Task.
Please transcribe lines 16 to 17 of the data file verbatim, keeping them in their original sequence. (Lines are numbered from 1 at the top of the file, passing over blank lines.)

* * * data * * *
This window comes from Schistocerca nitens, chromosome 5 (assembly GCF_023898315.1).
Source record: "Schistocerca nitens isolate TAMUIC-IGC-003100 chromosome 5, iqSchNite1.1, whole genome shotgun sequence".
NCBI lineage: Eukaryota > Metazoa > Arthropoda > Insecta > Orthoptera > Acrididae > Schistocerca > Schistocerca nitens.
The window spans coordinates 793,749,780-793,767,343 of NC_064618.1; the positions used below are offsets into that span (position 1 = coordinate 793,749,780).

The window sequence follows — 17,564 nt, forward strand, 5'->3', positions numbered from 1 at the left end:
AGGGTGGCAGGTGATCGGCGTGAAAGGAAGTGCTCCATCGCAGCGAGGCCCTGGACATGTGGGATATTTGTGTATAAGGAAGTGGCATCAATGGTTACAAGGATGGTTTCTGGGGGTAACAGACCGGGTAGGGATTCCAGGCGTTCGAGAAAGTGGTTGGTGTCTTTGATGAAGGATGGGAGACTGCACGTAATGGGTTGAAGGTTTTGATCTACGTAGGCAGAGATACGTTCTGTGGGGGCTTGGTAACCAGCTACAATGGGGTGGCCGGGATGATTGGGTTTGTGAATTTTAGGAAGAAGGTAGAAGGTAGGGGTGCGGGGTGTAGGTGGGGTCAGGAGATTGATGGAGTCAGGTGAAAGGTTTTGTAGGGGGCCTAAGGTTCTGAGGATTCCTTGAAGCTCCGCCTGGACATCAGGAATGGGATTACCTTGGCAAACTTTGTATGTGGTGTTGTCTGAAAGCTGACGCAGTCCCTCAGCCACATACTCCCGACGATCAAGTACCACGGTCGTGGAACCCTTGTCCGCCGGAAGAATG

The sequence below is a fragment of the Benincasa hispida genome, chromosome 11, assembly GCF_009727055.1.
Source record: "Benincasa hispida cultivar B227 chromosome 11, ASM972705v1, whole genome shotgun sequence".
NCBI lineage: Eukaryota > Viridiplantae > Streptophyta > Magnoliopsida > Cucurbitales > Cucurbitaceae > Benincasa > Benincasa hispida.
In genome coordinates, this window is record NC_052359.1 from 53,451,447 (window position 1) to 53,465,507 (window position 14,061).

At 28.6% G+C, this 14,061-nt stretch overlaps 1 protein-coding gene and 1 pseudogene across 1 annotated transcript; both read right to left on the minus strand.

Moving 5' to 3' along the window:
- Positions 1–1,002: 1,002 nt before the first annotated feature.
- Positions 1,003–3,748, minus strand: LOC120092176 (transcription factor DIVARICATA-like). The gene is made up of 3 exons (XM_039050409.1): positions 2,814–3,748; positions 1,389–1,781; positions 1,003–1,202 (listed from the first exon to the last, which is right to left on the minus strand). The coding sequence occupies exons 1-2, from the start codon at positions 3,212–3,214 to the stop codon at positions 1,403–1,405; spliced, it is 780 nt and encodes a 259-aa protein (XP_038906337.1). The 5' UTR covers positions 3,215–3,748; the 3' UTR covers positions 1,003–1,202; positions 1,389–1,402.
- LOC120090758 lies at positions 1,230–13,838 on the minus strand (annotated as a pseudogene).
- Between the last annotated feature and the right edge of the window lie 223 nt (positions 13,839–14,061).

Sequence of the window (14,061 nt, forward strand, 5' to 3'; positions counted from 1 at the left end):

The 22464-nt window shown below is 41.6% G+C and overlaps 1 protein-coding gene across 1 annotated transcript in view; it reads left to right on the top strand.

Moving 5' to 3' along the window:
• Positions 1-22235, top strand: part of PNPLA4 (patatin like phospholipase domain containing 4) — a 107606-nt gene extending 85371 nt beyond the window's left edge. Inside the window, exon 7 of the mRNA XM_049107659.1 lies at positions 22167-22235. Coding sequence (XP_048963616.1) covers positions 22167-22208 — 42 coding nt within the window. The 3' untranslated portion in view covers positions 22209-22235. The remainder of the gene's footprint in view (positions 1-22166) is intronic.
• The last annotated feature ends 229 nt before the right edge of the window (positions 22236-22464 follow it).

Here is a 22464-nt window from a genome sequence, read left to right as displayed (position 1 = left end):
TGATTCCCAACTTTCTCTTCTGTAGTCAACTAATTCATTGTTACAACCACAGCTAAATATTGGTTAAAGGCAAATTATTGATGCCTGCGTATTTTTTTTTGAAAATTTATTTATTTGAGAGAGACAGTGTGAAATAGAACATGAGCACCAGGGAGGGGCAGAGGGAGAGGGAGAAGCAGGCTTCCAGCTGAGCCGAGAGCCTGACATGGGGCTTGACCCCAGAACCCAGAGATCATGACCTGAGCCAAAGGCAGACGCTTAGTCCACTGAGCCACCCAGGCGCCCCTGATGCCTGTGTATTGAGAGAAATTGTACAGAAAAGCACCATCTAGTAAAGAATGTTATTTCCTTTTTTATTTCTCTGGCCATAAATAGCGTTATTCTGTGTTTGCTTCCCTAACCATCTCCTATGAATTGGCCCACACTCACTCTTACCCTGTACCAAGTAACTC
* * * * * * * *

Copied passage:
- Between the last annotated feature and the right edge of the window lie 223 nt (positions 13,839–14,061).

Sequence of the window (14,061 nt, forward strand, 5' to 3'; positions counted from 1 at the left end):